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Ni droite, ni gauche, ni Plenel, ni Charlie: Macron and “le terreau de la terreur”

Summary:
On Nov. 9 Emmanuel Macron spoke about France's neglected banlieues. It was a good speech, in which Macron repeated the argument that had earned him the enmity of Manuel Valls when Valls was prime minister, namely, that the Republic had failed some of its citizens by relegating them to ghettos, allowing their housing and schools to disintegrate, and permitting discrimination against them in the workplace.But this admirable willingness to stare directly at one of the open sores on the body politic came in the midst of one of the sadder spectacles of recent years, the absolutely vicious polemic between Charlie Hebdo on one side and Mediapart on the other. I will not rehearse the history; Le Monde does a good job here for anyone not au courant, even as it calls, no doubt futilely, for a

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On Nov. 9 Emmanuel Macron spoke about France's neglected banlieues. It was a good speech, in which Macron repeated the argument that had earned him the enmity of Manuel Valls when Valls was prime minister, namely, that the Republic had failed some of its citizens by relegating them to ghettos, allowing their housing and schools to disintegrate, and permitting discrimination against them in the workplace.

But this admirable willingness to stare directly at one of the open sores on the body politic came in the midst of one of the sadder spectacles of recent years, the absolutely vicious polemic between Charlie Hebdo on one side and Mediapart on the other. I will not rehearse the history; Le Monde does a good job here for anyone not au courant, even as it calls, no doubt futilely, for a truce.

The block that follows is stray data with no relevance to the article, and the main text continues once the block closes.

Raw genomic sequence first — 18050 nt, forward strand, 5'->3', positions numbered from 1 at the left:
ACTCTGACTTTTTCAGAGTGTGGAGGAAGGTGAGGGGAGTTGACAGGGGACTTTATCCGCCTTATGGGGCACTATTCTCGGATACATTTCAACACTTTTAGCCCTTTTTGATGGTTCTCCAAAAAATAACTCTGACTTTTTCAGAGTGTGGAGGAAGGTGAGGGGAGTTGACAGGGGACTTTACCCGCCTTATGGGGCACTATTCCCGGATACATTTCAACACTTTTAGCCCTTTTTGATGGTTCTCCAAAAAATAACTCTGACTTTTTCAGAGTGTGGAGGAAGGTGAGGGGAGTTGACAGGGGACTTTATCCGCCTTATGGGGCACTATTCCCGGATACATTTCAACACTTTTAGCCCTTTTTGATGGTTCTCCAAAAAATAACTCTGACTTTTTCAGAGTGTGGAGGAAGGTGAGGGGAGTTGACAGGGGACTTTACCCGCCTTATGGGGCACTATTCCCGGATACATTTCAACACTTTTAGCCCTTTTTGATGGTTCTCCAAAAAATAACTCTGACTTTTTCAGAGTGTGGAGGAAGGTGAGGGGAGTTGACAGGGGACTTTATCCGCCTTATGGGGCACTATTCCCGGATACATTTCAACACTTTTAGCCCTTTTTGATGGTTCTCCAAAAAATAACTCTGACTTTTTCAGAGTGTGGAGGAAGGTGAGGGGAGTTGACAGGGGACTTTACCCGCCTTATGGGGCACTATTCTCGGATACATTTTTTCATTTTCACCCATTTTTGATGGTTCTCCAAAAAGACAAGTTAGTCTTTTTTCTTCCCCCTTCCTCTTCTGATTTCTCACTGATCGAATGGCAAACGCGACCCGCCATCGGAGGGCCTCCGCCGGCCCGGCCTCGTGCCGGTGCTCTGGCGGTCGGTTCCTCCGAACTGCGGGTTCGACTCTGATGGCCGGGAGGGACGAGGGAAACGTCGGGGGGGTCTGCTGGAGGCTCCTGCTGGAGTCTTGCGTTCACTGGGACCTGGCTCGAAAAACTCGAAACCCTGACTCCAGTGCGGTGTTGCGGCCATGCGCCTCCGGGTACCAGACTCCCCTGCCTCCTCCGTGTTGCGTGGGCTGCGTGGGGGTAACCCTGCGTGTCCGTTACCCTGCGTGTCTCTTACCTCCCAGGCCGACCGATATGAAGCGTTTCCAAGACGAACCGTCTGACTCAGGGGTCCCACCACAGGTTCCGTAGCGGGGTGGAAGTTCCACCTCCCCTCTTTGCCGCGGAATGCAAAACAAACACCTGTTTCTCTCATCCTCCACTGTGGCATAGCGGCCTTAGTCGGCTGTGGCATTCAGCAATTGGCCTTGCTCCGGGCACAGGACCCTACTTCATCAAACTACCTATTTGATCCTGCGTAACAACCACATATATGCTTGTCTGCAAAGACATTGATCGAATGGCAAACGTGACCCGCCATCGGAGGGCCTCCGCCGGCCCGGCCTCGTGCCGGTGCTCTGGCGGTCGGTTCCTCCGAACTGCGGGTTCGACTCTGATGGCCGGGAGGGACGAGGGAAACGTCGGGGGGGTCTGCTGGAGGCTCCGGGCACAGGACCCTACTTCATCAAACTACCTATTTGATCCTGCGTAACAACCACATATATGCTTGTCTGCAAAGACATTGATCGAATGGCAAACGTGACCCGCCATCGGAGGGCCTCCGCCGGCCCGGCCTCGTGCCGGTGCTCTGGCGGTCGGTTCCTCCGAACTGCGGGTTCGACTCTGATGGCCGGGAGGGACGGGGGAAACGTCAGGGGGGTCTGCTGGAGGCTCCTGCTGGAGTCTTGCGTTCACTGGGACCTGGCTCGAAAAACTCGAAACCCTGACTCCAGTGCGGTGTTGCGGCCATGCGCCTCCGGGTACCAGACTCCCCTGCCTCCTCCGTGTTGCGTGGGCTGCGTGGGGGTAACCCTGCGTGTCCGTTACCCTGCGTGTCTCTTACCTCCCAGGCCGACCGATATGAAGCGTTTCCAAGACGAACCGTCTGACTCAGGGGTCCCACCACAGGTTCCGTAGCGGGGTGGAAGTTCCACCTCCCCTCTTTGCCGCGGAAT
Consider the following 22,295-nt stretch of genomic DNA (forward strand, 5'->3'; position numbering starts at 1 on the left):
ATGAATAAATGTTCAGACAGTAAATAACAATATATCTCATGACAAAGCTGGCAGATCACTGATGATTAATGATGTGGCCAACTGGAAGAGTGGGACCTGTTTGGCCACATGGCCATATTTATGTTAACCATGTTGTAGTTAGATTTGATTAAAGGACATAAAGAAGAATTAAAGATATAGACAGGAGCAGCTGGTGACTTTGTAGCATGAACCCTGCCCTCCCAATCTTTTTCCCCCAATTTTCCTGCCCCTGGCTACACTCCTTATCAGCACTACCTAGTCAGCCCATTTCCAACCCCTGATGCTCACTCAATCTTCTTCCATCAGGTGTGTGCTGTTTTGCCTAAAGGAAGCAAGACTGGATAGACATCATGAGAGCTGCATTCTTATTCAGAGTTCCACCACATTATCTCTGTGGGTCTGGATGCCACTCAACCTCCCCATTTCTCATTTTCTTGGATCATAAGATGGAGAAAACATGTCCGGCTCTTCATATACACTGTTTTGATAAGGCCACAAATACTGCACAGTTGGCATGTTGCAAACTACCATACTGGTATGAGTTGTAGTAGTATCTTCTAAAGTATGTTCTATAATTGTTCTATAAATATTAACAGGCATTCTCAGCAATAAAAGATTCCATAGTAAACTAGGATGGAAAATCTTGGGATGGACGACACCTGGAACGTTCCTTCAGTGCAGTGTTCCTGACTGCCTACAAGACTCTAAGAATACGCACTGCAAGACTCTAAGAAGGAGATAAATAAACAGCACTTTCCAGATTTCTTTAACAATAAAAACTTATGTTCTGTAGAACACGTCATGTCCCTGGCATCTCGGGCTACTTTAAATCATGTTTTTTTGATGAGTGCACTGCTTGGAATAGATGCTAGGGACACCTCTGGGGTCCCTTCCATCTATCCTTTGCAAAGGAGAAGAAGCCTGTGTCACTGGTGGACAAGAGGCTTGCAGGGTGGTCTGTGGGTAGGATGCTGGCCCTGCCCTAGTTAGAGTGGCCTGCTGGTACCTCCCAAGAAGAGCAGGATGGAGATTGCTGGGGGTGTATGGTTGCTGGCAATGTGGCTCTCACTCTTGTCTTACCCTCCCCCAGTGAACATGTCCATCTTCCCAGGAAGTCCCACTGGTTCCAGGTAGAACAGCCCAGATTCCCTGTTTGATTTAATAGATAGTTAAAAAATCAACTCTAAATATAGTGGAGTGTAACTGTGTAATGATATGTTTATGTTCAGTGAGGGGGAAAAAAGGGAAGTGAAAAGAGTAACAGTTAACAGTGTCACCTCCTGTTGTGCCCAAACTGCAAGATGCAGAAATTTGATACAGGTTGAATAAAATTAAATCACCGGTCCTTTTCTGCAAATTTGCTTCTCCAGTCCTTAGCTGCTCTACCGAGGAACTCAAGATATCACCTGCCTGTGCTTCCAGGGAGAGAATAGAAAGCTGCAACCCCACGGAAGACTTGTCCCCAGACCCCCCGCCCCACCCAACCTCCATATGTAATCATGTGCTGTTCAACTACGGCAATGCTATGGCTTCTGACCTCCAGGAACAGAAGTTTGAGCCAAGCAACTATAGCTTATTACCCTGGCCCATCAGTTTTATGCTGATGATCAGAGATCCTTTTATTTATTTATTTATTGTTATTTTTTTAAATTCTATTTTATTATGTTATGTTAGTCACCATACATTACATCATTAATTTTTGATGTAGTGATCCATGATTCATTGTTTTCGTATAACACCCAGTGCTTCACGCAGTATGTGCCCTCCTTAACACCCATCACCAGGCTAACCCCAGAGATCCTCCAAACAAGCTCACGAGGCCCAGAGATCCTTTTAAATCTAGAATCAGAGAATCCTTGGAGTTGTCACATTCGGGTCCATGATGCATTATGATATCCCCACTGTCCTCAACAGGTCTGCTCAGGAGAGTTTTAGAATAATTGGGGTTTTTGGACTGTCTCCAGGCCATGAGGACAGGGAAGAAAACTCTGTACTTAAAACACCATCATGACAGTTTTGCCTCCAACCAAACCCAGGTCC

Now it remains for Macron to transform his words into flesh and launch an urban politics worthy of the name. When it comes to repairing social ills, the government cannot do everything, as Lionel Jospin once said in another context, but that is no excuse for doing nothing. This will be one test of Macron's readiness to be something more than a supply-side reformer. This is where he can earn his social liberal spurs. I wish him success. French stability will depend on it.

Art Goldhammer

Arthur Goldhammer (born 1946) is an American academic and translator.
Goldhammer studied mathematics at MIT, gaining his PhD in 1973. Since 1977 he has worked as a translator. He is currently based at the Center for European Studies at Harvard.

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